I don't know an easy way to measure how much data xwin needs, so I suspect mine is slow for reasons other than the 5.5MB per second performance of the connection. But I don't know how to better investigate that.

You may be dealing with very different performance issues than I am, so that ping test with a significant data size may give you more relevant information.
 
Old 07-29-2008, 03:36 PM   #9
lazlow
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The theoretical is 12.5 but the average person will see more like 9.5 (at best).
 
Old 07-30-2008, 12:23 AM   #10
pellicle
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Hi

Quote:
Originally Posted by johnsfine View Post
ping can also be used to test with significant amounts of data (rather than the default of just testing turn around time).
I just tried:
Code:
ping -l 50000 10.10.1.96

Pinging 10.10.1.96 with 50000 bytes of data:

Reply from 10.10.1.96: bytes=50000 time=9ms TTL=64
Reply from 10.10.1.96: bytes=50000 time=9ms TTL=64
Reply from 10.10.1.96: bytes=50000 time=9ms TTL=64
Reply from 10.10.1.96: bytes=50000 time=9ms TTL=64
So I'm getting 5.5 MByte per second through my 100Mbit connection. With ZERO overhead 100Mbit would be 12.5 MByte. So 5.5 is worse than you'd expect, but not really rotten.
interestingly my ping seems not to have that option (in that way) as ping here seems to be:

Quote:
-l preload
If preload is specified, ping sends that many packets as fast as
possible before falling into its normal mode of behavior. Only
the super-user may use this option.
stop press: I just found this option on my windows box side of the equation!

Last edited by pellicle; 07-30-2008 at 12:25 AM.
 
Old 07-30-2008, 04:35 AM   #11
pellicle
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John


Quote:
Originally Posted by john test View Post
you could use an ethernet connection to temporarily bypass the wireless function
You could boot the PC into safe mode to bypass the items in the Startup Group
You could borrow another PC to swap out the existing pc for test purposes

If bypassing the wireless function resolves the issue encrypt using WPA and look for sources of interference such as Cordless phone bases operatiing on 2.4G.

If it runs in Safe mode. Run Virus and Spyware scans and do a Binary Search on the Items in the Startup Group.

If you can replace the PC and you find joy. Then you are pretty close to reloading the OS or adding more memory to one or both machines.
I initially wanted to use 10/100 but my internal motherboard card wasn't recognised, after getting another which didn't get recognized I eventually settled on this wireless card (which seems to be getting reasonable connections based on iwconfig output)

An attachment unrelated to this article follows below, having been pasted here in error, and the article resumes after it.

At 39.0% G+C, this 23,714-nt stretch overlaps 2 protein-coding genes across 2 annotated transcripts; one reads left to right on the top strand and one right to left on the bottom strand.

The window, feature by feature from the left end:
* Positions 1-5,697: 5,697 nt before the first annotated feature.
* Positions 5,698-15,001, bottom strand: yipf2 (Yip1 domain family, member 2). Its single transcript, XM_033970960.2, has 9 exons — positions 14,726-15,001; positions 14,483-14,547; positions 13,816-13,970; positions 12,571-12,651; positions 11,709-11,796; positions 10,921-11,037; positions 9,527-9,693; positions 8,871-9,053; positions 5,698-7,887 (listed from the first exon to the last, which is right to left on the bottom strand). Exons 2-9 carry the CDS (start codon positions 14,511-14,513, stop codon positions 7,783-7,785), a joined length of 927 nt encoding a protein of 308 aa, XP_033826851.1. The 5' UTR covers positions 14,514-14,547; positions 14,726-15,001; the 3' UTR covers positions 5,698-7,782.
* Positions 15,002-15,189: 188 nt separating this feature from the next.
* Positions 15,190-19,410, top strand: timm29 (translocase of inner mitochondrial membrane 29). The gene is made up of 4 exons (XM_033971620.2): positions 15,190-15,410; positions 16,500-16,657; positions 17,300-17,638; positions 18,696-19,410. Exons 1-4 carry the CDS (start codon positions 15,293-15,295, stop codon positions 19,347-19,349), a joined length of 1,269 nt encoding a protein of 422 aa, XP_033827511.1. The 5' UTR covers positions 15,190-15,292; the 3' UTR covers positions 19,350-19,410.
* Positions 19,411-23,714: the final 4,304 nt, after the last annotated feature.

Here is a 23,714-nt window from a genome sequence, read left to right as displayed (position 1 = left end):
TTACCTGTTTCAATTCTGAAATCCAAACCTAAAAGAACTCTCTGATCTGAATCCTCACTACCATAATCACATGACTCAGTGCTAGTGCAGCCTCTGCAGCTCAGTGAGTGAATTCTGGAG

Code:
 Link Quality=77/100  Signal level:-59 dBm  Noise level:-95 dBm
 Rx invalid nwid:0  Rx invalid crypt:0  Rx invalid frag:0
 Tx excessive retries:0  Invalid misc:0   Missed beacon:0
I don't believe that there are any hassles with the Win PC as it is quite the "little ripper" actually, and bustles along nicely, the latency issues are certainly network related as the other PC here (a P-III 600 with win2K) seems to display identically to the other. CPU barely hits 50% during X11 operations (even full screened).

I think I'll just have to live with it ...

thanks to everyone for their valuable input
 
Old 07-30-2008, 05:19 AM   #12
pwc101
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Have you tried using VNC instead of X forwarding? I found that the difference between X forwarding over the internet compared with VNC over the internet to be significant improvement; that is to say, I can comfortably use VNC over the internet, but could not comfortably use apps with X forwarding. VNC (Tightvnc) is freely available for both Linux and Windows (server and client), so there's no interoperability issues, and over a LAN, speeds should be more than adequate.

I have only the ssh port open on my router, so have to forward ports using ssh before I can see my vncserver, but it isn't too much hassle. The best howto I've found on this is here: http://www.ibm.com/developerworks/li...AGX59&S_CMP=GR (scroll down to trick 6). You can compress the data using jpeg compression, which degrades the image slightly, but is otherwise perfectly useable. You can also switch compression off, though things start to lag for me if I do (remember, I'm doing this over the internet, not LAN).

If you're firewall free, or if you poke holes in the Windows firewall (you should get a pop-up asking if you want to) and also in the Linux one (if you have one running), it should be as simple as, from the Linux box:
Code:
linuxserver@lan ~$ vncserver -geometry 1024x768 -depth 24 :99
and then from the Windows box
Code:
winclient@lan ~$ vncviewer linuxserver:99
I'm assuming you're using something like puTTY in Windows?...

edit: stupid me! Windows has a GUI client to connect with, so you'd open that, and enter either the IP followed by :99 (192.168.1.65:99), or if it works, the linuxserver's hostname followed by :99 (linuxserver:99).

To date, this is the most satisfactory solution I've found to accessing my computer at home from work graphically (as opposed to plain old terminal ssh).

Last edited by pwc101; 07-30-2008 at 05:23 AM. Reason: added windows GUI tightvnc info